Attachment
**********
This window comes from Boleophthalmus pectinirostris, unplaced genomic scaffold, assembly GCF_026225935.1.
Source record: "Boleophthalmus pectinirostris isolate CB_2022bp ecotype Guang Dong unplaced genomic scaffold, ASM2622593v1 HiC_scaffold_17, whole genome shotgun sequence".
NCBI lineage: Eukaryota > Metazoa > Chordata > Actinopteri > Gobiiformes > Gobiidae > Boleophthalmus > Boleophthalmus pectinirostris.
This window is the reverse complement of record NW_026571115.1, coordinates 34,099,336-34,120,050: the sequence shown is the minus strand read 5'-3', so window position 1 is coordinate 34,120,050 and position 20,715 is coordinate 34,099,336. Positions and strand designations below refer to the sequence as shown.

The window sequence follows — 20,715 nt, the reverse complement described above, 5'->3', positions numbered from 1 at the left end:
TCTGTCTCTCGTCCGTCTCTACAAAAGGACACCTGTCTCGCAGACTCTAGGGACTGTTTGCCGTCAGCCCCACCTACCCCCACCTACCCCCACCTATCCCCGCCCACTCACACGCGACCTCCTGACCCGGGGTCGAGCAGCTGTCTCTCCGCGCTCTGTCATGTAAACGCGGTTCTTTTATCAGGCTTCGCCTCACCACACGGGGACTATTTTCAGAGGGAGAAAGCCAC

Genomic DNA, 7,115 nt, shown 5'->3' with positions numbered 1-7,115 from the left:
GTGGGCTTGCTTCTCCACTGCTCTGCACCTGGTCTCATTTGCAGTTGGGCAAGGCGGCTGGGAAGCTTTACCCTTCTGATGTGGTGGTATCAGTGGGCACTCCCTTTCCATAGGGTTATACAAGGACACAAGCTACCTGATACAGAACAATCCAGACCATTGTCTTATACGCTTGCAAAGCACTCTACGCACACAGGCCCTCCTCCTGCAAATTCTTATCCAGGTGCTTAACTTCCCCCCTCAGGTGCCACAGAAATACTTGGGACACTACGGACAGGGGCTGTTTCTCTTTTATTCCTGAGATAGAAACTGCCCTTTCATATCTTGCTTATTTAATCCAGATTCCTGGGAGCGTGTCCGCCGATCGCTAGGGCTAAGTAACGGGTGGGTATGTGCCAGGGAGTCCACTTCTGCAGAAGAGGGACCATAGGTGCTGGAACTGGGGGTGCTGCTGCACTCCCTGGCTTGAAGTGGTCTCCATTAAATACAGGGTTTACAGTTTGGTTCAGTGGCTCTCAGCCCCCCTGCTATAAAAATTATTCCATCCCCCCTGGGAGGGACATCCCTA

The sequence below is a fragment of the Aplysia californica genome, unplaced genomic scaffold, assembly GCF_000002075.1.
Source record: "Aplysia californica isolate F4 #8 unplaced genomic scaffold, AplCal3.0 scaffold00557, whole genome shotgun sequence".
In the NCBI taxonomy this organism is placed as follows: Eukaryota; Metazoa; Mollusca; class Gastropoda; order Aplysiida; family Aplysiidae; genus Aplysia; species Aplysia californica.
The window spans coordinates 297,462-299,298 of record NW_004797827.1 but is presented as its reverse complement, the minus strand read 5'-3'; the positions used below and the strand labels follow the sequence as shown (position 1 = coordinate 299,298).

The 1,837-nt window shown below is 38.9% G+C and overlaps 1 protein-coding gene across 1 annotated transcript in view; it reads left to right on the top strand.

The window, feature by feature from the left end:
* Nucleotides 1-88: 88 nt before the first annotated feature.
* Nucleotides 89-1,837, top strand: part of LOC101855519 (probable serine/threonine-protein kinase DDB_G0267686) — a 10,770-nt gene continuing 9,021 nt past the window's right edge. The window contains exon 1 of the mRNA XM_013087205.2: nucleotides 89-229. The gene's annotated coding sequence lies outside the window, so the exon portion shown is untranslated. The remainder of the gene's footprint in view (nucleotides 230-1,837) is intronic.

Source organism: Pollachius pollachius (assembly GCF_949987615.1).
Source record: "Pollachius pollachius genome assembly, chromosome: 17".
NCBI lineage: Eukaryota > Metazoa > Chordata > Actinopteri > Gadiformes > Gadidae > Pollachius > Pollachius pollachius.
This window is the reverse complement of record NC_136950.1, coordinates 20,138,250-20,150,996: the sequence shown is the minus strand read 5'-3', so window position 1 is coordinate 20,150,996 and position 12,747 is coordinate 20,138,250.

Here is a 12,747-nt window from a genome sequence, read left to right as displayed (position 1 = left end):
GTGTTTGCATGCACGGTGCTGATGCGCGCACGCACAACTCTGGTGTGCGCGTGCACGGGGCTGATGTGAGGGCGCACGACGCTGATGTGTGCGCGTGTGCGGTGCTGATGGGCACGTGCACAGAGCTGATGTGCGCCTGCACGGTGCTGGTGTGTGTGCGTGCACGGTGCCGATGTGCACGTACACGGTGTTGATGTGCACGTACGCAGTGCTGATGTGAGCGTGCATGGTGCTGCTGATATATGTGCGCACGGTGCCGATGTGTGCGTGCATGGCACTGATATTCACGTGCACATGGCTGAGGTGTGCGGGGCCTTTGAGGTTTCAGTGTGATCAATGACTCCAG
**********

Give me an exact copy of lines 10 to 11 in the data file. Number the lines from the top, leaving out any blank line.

Source record: "Aplysia californica isolate F4 #8 unplaced genomic scaffold, AplCal3.0 scaffold00557, whole genome shotgun sequence".
In the NCBI taxonomy this organism is placed as follows: Eukaryota; Metazoa; Mollusca; class Gastropoda; order Aplysiida; family Aplysiidae; genus Aplysia; species Aplysia californica.